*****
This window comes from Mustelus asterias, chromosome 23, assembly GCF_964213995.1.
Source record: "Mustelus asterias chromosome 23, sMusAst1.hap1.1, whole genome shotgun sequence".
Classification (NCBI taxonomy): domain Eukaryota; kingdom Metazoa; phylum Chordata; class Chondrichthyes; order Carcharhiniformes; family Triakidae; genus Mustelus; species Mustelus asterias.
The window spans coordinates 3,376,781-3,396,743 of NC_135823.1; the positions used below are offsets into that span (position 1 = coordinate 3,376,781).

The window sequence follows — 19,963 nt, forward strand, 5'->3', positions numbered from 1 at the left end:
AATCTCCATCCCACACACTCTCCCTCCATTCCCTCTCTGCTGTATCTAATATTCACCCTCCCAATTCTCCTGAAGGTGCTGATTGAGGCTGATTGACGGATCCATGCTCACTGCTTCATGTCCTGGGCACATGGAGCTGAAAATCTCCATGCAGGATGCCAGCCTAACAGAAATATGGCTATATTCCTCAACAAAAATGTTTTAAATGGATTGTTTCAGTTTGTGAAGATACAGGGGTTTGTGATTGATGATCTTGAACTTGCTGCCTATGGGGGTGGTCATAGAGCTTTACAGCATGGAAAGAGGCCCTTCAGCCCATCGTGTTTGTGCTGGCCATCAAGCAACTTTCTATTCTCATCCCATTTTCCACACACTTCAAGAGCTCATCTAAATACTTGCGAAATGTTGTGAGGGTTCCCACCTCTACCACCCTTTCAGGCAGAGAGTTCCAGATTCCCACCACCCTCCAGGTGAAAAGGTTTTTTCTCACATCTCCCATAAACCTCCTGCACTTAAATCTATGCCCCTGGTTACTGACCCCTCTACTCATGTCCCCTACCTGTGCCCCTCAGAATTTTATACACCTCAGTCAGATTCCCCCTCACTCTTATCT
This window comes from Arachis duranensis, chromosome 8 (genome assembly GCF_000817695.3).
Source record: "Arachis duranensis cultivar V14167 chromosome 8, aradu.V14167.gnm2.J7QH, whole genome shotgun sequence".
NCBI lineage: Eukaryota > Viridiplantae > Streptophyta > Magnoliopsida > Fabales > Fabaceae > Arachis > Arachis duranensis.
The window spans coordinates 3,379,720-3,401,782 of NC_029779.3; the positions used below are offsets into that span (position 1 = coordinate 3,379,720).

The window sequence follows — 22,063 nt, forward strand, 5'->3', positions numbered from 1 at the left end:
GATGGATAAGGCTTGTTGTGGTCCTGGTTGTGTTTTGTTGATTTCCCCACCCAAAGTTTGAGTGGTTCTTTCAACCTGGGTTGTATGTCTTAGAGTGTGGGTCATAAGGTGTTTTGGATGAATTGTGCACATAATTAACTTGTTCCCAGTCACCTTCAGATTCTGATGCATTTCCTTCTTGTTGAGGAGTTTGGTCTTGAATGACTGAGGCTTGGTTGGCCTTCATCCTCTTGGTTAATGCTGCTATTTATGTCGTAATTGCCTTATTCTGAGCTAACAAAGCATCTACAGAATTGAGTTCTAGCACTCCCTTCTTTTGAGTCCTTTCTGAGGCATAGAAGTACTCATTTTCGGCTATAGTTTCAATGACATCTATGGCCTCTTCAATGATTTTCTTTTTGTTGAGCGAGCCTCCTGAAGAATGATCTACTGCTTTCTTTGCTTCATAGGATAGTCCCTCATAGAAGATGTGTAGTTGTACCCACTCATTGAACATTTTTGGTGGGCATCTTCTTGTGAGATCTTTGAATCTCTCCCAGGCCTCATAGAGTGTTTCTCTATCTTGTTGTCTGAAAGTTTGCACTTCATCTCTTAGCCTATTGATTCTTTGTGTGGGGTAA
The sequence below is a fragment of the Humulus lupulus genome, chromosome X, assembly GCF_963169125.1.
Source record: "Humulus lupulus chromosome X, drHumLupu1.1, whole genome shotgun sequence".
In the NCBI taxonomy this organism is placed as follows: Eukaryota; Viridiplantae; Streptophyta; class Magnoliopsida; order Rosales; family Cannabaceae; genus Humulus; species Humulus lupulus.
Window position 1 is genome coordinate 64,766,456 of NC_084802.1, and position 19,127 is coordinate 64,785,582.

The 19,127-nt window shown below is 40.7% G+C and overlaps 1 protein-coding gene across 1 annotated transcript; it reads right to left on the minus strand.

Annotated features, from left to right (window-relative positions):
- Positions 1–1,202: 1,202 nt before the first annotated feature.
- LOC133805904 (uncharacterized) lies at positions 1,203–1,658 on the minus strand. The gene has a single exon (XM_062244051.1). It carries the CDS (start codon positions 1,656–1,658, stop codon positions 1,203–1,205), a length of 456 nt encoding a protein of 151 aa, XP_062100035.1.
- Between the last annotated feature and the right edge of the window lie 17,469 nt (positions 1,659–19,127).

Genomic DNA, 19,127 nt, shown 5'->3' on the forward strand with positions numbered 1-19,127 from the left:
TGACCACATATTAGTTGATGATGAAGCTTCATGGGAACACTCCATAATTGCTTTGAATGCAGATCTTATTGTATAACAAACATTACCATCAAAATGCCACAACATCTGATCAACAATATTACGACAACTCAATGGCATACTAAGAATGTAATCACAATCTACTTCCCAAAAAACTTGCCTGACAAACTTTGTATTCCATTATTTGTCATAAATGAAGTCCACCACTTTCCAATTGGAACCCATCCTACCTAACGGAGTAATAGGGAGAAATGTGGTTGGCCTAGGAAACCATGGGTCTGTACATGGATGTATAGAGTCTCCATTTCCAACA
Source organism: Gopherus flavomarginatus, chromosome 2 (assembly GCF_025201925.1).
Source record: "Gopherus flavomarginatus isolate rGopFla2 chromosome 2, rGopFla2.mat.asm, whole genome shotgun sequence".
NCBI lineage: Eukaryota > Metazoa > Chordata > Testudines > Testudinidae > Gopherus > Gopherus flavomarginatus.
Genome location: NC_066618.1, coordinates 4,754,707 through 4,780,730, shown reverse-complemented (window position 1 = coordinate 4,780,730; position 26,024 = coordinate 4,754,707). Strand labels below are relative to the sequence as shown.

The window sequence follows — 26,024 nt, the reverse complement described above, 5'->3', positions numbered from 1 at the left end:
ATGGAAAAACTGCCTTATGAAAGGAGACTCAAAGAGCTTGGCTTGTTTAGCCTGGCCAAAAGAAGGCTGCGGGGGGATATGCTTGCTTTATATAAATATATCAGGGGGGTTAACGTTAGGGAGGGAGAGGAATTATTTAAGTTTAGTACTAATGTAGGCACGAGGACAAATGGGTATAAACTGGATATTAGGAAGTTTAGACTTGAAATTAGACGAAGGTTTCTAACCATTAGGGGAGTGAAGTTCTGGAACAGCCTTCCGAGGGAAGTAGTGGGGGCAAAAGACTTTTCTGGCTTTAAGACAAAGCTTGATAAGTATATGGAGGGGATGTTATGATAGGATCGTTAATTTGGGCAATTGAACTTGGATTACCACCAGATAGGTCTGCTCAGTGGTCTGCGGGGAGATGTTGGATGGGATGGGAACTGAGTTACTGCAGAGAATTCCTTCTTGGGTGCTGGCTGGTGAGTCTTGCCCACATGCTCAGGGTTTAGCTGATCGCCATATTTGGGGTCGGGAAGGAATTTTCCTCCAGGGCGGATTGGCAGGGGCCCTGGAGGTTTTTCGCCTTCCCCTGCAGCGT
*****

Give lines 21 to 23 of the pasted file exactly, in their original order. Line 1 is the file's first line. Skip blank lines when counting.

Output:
- Between the last annotated feature and the right edge of the window lie 17,469 nt (positions 1,659–19,127).

Genomic DNA, 19,127 nt, shown 5'->3' on the forward strand with positions numbered 1-19,127 from the left:
TGACCACATATTAGTTGATGATGAAGCTTCATGGGAACACTCCATAATTGCTTTGAATGCAGATCTTATTGTATAACAAACATTACCATCAAAATGCCACAACATCTGATCAACAATATTACGACAACTCAATGGCATACTAAGAATGTAATCACAATCTACTTCCCAAAAAACTTGCCTGACAAACTTTGTATTCCATTATTTGTCATAAATGAAGTCCACCACTTTCCAATTGGAACCCATCCTACCTAACGGAGTAATAGGGAGAAATGTGGTTGGCCTAGGAAACCATGGGTCTGTACATGGATGTATAGAGTCTCCATTTCCAACA